• I also was able to feel the experience of being a researcher. I greatly enjoyed the calm but productive atmosphere of the library, and the cozy confines of Macleod’s. On my own time, I definitely want to go back to the VPL, or any library in general to work.
  • How would you characterize the theme of the trip, from your perspective?
    • Bonding/coming together. Although it wasn’t the main purpose of the trip, the group still spent the majority of the trip on transit or traveling by foot. It was in those moments that I was able to speak with people I hadn’t before, and it made the entire trip more relaxing. This trip wasn’t as academic as I though it would be – we were just finding information – the hard part (synthesizing, writing, etc.) comes next. It was a great way to spend a Pro-D day with friends, and any work that got done was a bonus.
  • How will the research trip influence the course of your Eminent Person Study?
    • Besides the obvious (getting books), I have made great leaps on my project this weekend. Before the library trip, I was overwhelmed by the tidal wave of information online and had no idea how to approach Gould. All the information looked important and necessary for my project. Now I know my themes (Gould the Producer, Gould the Performer, Gould the Person) for the project, and who I want to interview (Kevin Bazzana, Angela Hewitt/Colin Tilney) to supplement those themes. Whether the library trip influenced these gains directly or not, I’m very content with the progress I made this weekend.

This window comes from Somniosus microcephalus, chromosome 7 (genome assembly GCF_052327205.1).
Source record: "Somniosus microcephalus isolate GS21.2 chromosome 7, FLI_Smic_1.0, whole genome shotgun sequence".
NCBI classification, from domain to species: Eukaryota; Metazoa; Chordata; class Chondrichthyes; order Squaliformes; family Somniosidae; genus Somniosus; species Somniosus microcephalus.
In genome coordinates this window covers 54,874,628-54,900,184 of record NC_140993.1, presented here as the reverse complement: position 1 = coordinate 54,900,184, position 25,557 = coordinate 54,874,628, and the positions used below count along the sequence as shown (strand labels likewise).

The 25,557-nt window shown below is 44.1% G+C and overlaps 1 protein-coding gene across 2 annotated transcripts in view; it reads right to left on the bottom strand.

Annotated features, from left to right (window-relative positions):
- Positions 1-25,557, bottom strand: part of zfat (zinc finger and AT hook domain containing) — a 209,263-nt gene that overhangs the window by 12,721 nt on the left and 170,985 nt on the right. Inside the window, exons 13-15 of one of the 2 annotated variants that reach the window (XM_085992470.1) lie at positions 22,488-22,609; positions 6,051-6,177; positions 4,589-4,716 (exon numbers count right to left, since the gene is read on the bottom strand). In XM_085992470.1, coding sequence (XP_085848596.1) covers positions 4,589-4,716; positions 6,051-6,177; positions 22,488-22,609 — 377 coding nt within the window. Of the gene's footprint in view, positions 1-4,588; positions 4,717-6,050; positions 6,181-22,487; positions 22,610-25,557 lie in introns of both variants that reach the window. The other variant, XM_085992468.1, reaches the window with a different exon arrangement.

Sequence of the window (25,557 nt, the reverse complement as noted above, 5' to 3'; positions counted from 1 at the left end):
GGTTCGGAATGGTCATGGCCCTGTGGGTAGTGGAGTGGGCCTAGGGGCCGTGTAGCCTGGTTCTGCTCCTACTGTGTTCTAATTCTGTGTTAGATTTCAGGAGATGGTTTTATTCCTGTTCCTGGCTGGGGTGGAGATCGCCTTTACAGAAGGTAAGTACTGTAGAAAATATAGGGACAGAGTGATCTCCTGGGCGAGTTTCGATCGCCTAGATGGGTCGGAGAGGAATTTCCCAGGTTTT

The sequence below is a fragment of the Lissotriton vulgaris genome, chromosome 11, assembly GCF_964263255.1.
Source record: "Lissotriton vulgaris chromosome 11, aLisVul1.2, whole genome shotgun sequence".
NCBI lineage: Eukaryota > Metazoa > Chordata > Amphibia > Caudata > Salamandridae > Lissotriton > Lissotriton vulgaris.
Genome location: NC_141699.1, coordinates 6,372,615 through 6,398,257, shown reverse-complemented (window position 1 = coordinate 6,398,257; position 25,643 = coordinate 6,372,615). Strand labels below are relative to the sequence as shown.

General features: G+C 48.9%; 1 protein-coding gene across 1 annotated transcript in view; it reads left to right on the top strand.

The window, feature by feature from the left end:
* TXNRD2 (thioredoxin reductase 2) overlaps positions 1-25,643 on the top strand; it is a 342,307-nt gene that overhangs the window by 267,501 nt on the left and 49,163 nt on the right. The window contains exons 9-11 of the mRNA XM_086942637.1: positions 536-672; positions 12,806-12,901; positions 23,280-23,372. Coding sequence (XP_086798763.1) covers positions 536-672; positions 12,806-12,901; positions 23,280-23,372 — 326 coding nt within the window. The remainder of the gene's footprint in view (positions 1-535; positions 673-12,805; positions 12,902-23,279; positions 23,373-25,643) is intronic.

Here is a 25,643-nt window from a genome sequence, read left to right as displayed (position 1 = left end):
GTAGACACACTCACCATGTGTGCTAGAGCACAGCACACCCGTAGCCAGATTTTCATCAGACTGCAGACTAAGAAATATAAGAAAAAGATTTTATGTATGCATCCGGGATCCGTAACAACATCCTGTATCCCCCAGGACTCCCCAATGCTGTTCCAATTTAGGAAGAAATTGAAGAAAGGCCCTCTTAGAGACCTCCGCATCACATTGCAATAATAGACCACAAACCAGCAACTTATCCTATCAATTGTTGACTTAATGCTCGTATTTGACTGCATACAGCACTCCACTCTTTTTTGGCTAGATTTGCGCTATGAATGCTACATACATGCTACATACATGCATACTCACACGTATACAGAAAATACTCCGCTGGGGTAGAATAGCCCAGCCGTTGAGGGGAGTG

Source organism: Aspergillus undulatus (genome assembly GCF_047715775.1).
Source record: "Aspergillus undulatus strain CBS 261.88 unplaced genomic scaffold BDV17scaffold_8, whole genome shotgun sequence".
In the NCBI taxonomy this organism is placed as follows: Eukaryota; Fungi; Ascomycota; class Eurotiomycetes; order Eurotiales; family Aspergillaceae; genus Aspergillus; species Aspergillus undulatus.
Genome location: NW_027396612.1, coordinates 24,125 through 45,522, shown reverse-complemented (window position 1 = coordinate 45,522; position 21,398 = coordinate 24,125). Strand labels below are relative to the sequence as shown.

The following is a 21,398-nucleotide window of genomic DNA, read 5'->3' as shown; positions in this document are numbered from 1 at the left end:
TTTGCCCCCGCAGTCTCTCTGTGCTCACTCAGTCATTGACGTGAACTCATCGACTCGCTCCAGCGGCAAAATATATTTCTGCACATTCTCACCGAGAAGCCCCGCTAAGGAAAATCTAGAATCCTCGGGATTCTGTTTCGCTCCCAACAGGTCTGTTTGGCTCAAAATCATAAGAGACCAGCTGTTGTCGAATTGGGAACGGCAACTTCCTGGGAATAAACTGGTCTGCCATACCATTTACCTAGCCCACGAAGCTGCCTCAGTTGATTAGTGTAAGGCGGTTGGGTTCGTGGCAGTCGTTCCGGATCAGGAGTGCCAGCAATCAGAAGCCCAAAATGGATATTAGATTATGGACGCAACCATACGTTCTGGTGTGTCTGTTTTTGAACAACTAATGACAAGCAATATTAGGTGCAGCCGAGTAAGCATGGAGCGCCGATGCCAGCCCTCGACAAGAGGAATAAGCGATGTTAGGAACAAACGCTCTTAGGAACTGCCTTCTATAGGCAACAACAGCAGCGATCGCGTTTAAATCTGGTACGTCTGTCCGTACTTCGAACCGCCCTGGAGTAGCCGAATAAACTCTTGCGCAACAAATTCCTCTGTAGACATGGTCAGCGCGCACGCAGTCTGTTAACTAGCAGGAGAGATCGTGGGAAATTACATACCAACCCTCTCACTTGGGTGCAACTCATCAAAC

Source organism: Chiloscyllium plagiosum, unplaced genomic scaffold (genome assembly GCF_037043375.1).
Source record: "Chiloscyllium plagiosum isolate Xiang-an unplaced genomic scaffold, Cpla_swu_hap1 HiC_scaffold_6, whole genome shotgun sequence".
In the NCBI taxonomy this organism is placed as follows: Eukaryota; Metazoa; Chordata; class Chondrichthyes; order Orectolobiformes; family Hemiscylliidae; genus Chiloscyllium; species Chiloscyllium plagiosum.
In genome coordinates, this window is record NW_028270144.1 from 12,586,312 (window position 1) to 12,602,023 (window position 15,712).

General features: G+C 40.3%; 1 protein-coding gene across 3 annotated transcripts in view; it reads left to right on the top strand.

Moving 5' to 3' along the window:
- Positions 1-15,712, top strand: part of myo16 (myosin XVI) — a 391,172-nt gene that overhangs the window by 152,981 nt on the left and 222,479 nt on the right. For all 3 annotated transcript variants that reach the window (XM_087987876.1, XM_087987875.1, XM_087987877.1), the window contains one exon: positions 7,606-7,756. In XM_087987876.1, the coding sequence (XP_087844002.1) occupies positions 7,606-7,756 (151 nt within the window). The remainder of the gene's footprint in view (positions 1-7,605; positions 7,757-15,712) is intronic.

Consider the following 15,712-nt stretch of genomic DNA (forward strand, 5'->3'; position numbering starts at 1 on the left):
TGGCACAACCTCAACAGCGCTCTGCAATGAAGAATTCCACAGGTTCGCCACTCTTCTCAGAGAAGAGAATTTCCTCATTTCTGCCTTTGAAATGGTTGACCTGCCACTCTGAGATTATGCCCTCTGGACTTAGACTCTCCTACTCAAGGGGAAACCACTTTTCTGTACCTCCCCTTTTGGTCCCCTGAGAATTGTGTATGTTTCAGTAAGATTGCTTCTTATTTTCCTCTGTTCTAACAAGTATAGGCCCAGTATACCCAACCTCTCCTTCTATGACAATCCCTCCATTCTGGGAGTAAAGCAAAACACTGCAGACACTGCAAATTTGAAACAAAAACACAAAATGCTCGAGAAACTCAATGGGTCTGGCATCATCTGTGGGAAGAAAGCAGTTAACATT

25 days left!



Glenn Gould: An Introduction

With less than one month left to complete this massive project, I’ve finally put something down to paper. Online paper, if that counts.

Perhaps the most enigmatic, eccentric, and creative pianist that has lived on the face of the Earth, Glenn Gould is my eminent person for 2016. Born in Toronto in 1932, he was incredible talented growing up, and learned to read music before he could speak. He had perfect pitch, and quickly took lessons with his mother, and later Alberto Guerrero. Gould was thrust upon the global community of classical music when he was still a teen, and toured extensively around North America and Europe. Despite reaching incredible fame as a concert pianist, he retired from the public at 31, retreating to the recording studio. Gould was a heavy hypochondriac, and was said to take 2,000 pills in 9 months on one occasion. Handshakes weren’t even permitted, as to protect his hands. However, after his death from a stroke in 1982, an autopsy showed no signs of any of the dozens of injuries Gould said he sustained. His other quirks don’t get less entertaining. He sat on an incredibly low chair, would only eat scrambled eggs at a 24-hour diner, usually in the wee hours of the morning, and portrayed various alter egos for commercials.